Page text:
His name was Moore, Roger Moore, and he died today.

I spent my moviegoing childhood with him, and it’s terribly sad at the moment to think he’s not alive anymore. He wasn’t my first Bond, and he wasn’t my favorite Bond, but still he was an excellent Bond in several movies in the 1970s and ’80s.

Moore’s first 007 adventure was Live and Let Die. It’s one of the best in the series, I think, but I may be biased because it was filmed in my hometown, New Orleans. He took up the Walther PPK from Sean Connery with grace and style and wit, and he gave Bond a sort of high-class pedigree that Connery’s Bond lacked. Where Connery’s agent was a tough guy, Moore’s was almost an aristocrat with a gun. Moore brought humor to the role, and while that didn’t always work for me, he made it his own and he perpetuated a series that needed a strong actor to keep it going. Without Roger Moore, the series might have fallen apart. Without him, we might not have had Timothy Dalton, Pierce Brosnan, or Daniel Craig. Without him, Bond might have died a long time ago.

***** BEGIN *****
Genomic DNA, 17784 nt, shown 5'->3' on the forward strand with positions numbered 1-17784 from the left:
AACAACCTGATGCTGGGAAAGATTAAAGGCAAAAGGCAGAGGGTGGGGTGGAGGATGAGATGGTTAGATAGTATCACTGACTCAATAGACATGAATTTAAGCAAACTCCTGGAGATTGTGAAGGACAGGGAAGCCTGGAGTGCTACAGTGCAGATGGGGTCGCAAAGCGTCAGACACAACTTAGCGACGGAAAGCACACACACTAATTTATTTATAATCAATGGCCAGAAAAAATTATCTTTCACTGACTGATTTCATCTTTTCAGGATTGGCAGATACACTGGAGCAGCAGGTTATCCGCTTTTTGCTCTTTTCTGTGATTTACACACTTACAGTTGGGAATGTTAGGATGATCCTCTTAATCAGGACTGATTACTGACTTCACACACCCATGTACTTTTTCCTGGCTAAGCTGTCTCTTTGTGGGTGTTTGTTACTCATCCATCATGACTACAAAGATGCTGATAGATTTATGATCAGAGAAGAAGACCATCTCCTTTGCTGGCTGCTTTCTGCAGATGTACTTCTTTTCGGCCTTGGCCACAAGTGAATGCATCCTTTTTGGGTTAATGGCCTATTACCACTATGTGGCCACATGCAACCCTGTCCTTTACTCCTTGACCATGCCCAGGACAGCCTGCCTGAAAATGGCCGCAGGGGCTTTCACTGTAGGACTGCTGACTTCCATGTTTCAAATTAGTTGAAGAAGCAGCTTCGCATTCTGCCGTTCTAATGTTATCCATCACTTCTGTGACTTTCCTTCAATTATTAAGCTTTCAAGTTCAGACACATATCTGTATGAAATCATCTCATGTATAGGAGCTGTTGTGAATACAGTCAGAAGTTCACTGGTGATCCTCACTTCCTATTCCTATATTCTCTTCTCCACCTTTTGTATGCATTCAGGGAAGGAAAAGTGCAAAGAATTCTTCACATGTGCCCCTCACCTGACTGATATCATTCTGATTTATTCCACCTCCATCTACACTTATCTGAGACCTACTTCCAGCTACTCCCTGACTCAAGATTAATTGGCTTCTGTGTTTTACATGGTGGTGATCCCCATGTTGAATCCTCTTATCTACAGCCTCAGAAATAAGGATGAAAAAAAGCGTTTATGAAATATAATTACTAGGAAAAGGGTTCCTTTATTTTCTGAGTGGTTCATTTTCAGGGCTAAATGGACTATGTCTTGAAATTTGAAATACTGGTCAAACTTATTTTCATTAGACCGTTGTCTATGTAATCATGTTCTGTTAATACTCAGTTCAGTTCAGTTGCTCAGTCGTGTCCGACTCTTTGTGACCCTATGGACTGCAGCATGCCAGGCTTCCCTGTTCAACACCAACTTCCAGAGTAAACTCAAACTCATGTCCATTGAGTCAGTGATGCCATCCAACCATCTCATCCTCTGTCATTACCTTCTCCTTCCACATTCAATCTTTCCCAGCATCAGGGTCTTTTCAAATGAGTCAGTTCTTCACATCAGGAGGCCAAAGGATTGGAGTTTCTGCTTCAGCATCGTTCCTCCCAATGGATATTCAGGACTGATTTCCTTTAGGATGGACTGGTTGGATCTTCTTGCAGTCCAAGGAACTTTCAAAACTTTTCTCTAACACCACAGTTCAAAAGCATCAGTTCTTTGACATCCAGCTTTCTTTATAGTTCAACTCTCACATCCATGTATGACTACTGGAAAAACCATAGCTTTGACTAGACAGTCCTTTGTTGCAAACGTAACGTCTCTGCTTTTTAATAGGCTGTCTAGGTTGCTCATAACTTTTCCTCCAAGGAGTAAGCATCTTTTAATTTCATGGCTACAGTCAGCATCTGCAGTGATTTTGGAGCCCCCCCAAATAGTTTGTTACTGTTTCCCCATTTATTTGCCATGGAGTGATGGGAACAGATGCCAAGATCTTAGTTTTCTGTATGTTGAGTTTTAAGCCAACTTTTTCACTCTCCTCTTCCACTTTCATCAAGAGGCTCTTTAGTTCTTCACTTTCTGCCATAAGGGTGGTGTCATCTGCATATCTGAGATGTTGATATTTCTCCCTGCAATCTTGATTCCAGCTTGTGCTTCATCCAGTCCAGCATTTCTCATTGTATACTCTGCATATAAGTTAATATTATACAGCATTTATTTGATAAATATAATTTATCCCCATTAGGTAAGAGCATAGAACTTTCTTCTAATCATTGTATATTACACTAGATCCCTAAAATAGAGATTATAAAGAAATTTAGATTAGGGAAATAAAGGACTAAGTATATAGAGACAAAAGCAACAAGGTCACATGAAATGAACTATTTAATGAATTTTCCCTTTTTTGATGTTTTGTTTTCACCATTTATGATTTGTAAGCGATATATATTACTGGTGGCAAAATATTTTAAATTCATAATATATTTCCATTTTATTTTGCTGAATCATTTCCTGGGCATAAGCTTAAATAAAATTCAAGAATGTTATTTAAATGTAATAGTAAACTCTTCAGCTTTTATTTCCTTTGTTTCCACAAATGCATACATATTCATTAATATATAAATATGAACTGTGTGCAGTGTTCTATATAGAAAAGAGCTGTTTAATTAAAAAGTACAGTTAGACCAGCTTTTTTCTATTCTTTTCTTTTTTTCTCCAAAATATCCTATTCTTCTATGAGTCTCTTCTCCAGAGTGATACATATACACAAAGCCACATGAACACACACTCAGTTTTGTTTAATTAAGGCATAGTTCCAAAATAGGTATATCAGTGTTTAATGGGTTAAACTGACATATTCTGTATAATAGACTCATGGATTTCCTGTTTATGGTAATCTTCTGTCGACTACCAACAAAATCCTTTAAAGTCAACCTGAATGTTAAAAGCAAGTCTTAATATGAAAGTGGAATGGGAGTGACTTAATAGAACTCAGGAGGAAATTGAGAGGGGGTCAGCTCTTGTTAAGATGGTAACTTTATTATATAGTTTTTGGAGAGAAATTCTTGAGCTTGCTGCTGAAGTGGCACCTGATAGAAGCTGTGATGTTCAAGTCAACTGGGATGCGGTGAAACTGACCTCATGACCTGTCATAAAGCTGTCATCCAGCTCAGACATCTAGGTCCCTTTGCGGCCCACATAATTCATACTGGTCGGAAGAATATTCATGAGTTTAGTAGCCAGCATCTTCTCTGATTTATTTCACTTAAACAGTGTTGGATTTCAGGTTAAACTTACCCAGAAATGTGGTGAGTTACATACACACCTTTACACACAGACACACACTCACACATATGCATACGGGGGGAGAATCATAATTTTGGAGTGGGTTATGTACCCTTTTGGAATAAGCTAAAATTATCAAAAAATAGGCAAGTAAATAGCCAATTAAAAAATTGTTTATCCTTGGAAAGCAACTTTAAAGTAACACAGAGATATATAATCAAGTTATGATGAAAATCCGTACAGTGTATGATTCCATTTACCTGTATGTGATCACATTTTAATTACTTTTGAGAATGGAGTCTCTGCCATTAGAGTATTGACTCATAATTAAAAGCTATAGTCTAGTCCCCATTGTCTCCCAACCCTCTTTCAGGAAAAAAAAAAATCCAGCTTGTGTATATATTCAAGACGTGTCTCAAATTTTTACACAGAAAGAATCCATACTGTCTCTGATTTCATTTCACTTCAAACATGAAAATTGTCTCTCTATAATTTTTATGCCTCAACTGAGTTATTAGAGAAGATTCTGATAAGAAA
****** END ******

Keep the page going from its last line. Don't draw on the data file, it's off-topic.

During his tenure as 007, Moore fought evil villains and bedded gorgeous girls and handled the odd henchmen, including Jaws (tall guy, metal teeth) in both The Spy Who Loved Me and Moonraker. In the latter, he went into orbit. In the former, he drove a Lotus Esprit under water. He conquered The Man with the Golden Gun, whose villain was played by the great Christopher Lee.

Sir Roger Moore, thank you. For a decade, you were the 007 we needed and loved. Rest in peace.

—Tony Buchsbaum